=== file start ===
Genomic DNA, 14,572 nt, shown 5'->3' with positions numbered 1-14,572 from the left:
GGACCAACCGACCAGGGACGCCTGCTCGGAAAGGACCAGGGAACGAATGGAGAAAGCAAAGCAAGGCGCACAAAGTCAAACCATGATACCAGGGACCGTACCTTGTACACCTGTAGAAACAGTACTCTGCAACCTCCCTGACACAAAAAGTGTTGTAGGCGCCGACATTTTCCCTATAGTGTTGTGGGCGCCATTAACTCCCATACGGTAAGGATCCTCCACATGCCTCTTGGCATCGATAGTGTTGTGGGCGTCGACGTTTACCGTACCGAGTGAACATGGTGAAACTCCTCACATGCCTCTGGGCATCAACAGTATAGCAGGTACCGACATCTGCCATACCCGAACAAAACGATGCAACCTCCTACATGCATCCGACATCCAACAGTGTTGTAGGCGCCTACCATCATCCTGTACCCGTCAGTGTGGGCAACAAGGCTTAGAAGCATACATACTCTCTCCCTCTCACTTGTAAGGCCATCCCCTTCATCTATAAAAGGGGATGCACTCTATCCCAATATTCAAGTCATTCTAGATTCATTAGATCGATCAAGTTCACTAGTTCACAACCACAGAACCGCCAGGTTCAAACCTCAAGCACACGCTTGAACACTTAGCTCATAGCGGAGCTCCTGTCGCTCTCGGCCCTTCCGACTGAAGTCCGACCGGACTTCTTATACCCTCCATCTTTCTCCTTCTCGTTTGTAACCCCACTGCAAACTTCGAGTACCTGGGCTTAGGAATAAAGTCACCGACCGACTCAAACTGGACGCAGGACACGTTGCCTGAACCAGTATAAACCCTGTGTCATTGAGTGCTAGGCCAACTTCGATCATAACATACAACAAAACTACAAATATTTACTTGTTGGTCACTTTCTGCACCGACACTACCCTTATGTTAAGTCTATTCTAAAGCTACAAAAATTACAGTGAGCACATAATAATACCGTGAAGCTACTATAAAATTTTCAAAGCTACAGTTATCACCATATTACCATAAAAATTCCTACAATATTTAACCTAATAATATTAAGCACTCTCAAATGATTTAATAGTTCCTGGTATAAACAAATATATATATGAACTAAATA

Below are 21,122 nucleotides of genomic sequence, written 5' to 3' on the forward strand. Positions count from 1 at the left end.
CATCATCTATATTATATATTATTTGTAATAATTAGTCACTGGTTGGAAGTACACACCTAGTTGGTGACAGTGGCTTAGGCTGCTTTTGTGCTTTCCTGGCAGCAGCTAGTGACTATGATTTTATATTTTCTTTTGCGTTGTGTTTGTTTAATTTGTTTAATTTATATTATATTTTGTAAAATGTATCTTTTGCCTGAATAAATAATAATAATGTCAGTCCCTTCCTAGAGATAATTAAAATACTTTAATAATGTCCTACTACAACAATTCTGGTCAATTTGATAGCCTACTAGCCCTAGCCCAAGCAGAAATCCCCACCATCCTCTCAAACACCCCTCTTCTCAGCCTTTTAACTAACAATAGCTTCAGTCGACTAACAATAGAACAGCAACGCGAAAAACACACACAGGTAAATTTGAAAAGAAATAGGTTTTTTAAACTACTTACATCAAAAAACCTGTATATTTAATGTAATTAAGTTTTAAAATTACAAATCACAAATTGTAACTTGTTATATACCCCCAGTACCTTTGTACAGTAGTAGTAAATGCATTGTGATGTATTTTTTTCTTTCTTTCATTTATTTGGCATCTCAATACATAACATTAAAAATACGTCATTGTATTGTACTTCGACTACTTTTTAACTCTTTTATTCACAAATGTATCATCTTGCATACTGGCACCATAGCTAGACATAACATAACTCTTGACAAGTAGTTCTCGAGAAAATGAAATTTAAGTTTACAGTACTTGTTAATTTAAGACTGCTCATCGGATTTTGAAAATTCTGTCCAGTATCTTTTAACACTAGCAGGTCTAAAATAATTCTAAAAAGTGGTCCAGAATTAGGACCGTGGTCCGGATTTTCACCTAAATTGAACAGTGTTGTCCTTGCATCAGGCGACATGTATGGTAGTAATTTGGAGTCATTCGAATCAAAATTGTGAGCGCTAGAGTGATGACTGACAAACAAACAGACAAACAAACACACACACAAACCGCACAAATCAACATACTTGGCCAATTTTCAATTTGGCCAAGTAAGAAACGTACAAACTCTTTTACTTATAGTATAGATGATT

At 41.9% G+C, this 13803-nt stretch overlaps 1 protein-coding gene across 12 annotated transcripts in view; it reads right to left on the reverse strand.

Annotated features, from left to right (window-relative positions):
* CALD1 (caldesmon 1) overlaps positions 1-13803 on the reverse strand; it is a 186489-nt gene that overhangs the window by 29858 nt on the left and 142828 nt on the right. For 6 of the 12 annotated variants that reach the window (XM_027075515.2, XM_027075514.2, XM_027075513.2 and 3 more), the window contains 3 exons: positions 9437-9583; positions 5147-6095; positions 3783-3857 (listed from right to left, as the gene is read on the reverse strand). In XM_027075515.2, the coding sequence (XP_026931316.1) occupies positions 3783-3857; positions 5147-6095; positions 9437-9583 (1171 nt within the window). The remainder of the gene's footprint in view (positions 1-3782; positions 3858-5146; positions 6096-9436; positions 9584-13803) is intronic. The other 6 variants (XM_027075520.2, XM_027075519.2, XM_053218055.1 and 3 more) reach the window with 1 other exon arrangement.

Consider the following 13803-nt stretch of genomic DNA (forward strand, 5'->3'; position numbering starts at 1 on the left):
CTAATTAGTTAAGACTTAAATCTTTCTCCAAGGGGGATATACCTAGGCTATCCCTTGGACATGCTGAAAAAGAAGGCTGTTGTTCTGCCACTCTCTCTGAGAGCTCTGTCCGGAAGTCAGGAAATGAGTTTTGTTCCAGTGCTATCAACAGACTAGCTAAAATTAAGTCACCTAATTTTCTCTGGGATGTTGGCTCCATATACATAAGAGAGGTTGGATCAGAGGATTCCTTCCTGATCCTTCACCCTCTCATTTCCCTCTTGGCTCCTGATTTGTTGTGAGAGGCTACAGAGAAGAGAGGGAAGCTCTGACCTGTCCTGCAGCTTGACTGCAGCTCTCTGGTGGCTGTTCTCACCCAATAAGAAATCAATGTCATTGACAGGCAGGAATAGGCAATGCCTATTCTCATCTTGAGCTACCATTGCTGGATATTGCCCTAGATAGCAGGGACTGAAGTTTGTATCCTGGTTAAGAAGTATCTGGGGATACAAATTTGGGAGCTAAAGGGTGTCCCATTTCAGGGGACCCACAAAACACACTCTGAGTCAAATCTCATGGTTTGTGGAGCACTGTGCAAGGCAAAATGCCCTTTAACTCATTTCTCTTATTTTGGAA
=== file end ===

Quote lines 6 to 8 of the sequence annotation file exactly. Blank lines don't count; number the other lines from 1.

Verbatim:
Annotated features, from left to right (window-relative positions):
* CALD1 (caldesmon 1) overlaps positions 1-13803 on the reverse strand; it is a 186489-nt gene that overhangs the window by 29858 nt on the left and 142828 nt on the right. For 6 of the 12 annotated variants that reach the window (XM_027075515.2, XM_027075514.2, XM_027075513.2 and 3 more), the window contains 3 exons: positions 9437-9583; positions 5147-6095; positions 3783-3857 (listed from right to left, as the gene is read on the reverse strand). In XM_027075515.2, the coding sequence (XP_026931316.1) occupies positions 3783-3857; positions 5147-6095; positions 9437-9583 (1171 nt within the window). The remainder of the gene's footprint in view (positions 1-3782; positions 3858-5146; positions 6096-9436; positions 9584-13803) is intronic. The other 6 variants (XM_027075520.2, XM_027075519.2, XM_053218055.1 and 3 more) reach the window with 1 other exon arrangement.

Consider the following 13803-nt stretch of genomic DNA (forward strand, 5'->3'; position numbering starts at 1 on the left):